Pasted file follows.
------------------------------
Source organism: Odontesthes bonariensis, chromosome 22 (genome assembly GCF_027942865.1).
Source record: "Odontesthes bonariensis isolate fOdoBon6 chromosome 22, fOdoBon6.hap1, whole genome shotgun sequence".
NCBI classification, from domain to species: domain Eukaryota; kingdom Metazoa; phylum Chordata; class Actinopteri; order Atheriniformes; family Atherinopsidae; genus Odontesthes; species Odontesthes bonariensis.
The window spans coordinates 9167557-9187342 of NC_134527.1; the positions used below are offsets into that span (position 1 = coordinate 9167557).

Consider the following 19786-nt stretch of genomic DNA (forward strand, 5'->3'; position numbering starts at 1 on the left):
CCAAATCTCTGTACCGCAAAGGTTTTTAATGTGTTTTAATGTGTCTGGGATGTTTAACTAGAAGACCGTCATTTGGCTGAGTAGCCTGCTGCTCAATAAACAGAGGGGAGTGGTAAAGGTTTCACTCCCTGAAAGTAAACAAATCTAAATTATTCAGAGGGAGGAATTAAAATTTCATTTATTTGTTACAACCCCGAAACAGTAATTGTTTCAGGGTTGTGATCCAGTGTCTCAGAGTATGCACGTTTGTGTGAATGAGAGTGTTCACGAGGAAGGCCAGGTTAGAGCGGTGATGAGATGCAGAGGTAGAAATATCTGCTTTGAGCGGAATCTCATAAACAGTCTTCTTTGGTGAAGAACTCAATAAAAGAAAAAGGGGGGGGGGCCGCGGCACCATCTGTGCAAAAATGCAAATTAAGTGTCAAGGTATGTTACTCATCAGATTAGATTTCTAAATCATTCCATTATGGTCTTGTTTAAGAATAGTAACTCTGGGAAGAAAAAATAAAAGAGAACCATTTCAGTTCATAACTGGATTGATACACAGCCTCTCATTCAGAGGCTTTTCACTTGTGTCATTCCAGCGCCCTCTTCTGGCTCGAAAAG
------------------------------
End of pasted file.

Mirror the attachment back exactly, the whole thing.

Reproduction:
Source organism: Odontesthes bonariensis, chromosome 22 (genome assembly GCF_027942865.1).
Source record: "Odontesthes bonariensis isolate fOdoBon6 chromosome 22, fOdoBon6.hap1, whole genome shotgun sequence".
NCBI classification, from domain to species: domain Eukaryota; kingdom Metazoa; phylum Chordata; class Actinopteri; order Atheriniformes; family Atherinopsidae; genus Odontesthes; species Odontesthes bonariensis.
The window spans coordinates 9167557-9187342 of NC_134527.1; the positions used below are offsets into that span (position 1 = coordinate 9167557).

Consider the following 19786-nt stretch of genomic DNA (forward strand, 5'->3'; position numbering starts at 1 on the left):
CCAAATCTCTGTACCGCAAAGGTTTTTAATGTGTTTTAATGTGTCTGGGATGTTTAACTAGAAGACCGTCATTTGGCTGAGTAGCCTGCTGCTCAATAAACAGAGGGGAGTGGTAAAGGTTTCACTCCCTGAAAGTAAACAAATCTAAATTATTCAGAGGGAGGAATTAAAATTTCATTTATTTGTTACAACCCCGAAACAGTAATTGTTTCAGGGTTGTGATCCAGTGTCTCAGAGTATGCACGTTTGTGTGAATGAGAGTGTTCACGAGGAAGGCCAGGTTAGAGCGGTGATGAGATGCAGAGGTAGAAATATCTGCTTTGAGCGGAATCTCATAAACAGTCTTCTTTGGTGAAGAACTCAATAAAAGAAAAAGGGGGGGGGGCCGCGGCACCATCTGTGCAAAAATGCAAATTAAGTGTCAAGGTATGTTACTCATCAGATTAGATTTCTAAATCATTCCATTATGGTCTTGTTTAAGAATAGTAACTCTGGGAAGAAAAAATAAAAGAGAACCATTTCAGTTCATAACTGGATTGATACACAGCCTCTCATTCAGAGGCTTTTCACTTGTGTCATTCCAGCGCCCTCTTCTGGCTCGAAAAG